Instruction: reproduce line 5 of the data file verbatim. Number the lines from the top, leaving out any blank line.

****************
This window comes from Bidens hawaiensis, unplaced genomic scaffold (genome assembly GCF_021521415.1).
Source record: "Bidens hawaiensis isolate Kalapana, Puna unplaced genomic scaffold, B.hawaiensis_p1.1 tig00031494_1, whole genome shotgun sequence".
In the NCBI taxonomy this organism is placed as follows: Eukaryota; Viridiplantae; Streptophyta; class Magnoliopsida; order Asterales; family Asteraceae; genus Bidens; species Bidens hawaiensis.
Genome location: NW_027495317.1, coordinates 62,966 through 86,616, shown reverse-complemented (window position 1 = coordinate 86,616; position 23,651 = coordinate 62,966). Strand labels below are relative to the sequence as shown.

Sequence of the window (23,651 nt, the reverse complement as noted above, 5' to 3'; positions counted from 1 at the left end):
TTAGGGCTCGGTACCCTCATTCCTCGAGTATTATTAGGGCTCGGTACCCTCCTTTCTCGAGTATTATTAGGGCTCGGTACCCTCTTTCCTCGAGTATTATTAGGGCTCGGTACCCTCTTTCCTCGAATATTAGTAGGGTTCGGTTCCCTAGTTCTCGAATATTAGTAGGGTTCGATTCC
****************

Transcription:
Sequence of the window (23,651 nt, the reverse complement as noted above, 5' to 3'; positions counted from 1 at the left end):